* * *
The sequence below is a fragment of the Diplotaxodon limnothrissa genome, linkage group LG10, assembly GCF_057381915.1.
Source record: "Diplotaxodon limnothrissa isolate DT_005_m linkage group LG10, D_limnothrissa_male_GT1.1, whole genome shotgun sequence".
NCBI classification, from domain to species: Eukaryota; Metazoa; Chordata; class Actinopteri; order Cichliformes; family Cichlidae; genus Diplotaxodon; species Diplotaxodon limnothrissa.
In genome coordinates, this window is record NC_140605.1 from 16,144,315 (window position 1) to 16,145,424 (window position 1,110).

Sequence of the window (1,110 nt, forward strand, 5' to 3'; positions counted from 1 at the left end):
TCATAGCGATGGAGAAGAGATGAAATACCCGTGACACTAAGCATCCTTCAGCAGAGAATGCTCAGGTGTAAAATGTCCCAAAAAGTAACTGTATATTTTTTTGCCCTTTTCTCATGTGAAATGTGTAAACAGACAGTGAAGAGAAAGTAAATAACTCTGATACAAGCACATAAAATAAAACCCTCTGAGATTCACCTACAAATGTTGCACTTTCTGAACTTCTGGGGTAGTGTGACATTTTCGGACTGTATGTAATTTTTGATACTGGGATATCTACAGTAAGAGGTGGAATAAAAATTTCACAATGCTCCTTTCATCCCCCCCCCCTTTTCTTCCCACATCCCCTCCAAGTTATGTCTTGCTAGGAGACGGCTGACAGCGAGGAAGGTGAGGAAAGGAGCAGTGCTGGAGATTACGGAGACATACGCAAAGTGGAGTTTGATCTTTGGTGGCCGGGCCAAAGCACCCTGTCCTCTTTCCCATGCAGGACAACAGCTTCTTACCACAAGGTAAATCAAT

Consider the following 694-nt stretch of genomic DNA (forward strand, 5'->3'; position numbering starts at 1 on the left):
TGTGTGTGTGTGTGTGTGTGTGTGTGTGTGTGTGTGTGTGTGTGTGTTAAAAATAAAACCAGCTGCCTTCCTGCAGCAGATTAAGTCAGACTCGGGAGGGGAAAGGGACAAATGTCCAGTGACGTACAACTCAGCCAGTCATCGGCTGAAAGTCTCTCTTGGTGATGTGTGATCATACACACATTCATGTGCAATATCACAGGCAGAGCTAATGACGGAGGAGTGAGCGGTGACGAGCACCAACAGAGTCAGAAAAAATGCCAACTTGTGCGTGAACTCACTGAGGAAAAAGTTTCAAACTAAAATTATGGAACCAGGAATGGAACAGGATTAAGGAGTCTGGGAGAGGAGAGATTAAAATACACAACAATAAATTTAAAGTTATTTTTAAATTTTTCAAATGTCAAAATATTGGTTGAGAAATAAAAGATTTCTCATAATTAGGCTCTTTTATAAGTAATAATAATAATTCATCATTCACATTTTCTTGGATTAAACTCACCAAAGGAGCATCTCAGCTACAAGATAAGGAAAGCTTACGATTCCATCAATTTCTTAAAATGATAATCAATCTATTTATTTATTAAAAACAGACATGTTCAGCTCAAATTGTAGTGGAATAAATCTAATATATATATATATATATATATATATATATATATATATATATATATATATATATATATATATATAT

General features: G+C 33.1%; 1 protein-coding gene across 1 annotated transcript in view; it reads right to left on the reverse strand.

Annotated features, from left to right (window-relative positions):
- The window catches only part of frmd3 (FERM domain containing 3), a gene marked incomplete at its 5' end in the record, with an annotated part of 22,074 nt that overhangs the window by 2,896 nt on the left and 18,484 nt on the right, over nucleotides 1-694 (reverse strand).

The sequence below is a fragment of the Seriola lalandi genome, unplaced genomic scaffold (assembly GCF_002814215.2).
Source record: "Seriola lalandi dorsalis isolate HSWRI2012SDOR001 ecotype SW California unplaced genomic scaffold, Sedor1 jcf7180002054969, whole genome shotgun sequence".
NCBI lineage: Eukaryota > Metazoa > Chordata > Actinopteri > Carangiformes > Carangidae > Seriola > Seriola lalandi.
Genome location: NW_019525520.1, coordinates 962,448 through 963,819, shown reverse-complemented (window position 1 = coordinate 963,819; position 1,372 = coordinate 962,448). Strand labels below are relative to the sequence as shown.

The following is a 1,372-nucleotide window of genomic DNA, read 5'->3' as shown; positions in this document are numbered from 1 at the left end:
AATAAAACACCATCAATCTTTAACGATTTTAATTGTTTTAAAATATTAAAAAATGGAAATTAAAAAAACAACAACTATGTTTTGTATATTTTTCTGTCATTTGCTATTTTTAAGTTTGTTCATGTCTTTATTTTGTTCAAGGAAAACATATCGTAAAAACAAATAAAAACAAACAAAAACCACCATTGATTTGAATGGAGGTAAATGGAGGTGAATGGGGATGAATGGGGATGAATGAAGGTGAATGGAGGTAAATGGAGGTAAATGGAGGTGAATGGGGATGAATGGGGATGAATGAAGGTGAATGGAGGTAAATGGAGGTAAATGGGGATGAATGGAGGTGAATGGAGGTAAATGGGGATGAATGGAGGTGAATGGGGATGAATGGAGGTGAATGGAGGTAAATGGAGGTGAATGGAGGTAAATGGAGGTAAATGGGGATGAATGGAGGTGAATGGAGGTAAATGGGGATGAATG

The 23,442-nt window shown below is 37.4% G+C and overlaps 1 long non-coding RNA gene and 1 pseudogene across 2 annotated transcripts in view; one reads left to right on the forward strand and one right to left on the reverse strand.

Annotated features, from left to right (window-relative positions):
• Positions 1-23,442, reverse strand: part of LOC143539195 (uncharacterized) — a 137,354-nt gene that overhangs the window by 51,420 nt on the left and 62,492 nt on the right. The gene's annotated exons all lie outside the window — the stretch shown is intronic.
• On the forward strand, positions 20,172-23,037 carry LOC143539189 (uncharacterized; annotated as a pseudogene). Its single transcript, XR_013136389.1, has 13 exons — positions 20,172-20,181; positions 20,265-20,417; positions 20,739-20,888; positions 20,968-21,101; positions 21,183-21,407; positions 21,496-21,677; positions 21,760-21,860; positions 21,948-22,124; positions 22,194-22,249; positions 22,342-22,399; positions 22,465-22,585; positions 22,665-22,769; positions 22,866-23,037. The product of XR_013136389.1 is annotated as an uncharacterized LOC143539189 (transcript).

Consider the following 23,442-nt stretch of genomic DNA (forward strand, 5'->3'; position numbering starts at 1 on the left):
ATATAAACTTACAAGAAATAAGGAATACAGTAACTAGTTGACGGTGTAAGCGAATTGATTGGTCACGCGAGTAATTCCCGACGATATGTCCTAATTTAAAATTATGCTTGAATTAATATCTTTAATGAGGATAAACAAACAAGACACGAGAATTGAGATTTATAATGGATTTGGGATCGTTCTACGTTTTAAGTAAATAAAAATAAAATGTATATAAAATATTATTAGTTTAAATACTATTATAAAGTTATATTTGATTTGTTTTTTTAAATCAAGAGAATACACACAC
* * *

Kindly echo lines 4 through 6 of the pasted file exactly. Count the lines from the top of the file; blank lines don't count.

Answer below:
In genome coordinates, this window is record NC_140605.1 from 16,144,315 (window position 1) to 16,145,424 (window position 1,110).

Sequence of the window (1,110 nt, forward strand, 5' to 3'; positions counted from 1 at the left end):
TCATAGCGATGGAGAAGAGATGAAATACCCGTGACACTAAGCATCCTTCAGCAGAGAATGCTCAGGTGTAAAATGTCCCAAAAAGTAACTGTATATTTTTTTGCCCTTTTCTCATGTGAAATGTGTAAACAGACAGTGAAGAGAAAGTAAATAACTCTGATACAAGCACATAAAATAAAACCCTCTGAGATTCACCTACAAATGTTGCACTTTCTGAACTTCTGGGGTAGTGTGACATTTTCGGACTGTATGTAATTTTTGATACTGGGATATCTACAGTAAGAGGTGGAATAAAAATTTCACAATGCTCCTTTCATCCCCCCCCCCTTTTCTTCCCACATCCCCTCCAAGTTATGTCTTGCTAGGAGACGGCTGACAGCGAGGAAGGTGAGGAAAGGAGCAGTGCTGGAGATTACGGAGACATACGCAAAGTGGAGTTTGATCTTTGGTGGCCGGGCCAAAGCACCCTGTCCTCTTTCCCATGCAGGACAACAGCTTCTTACCACAAGGTAAATCAAT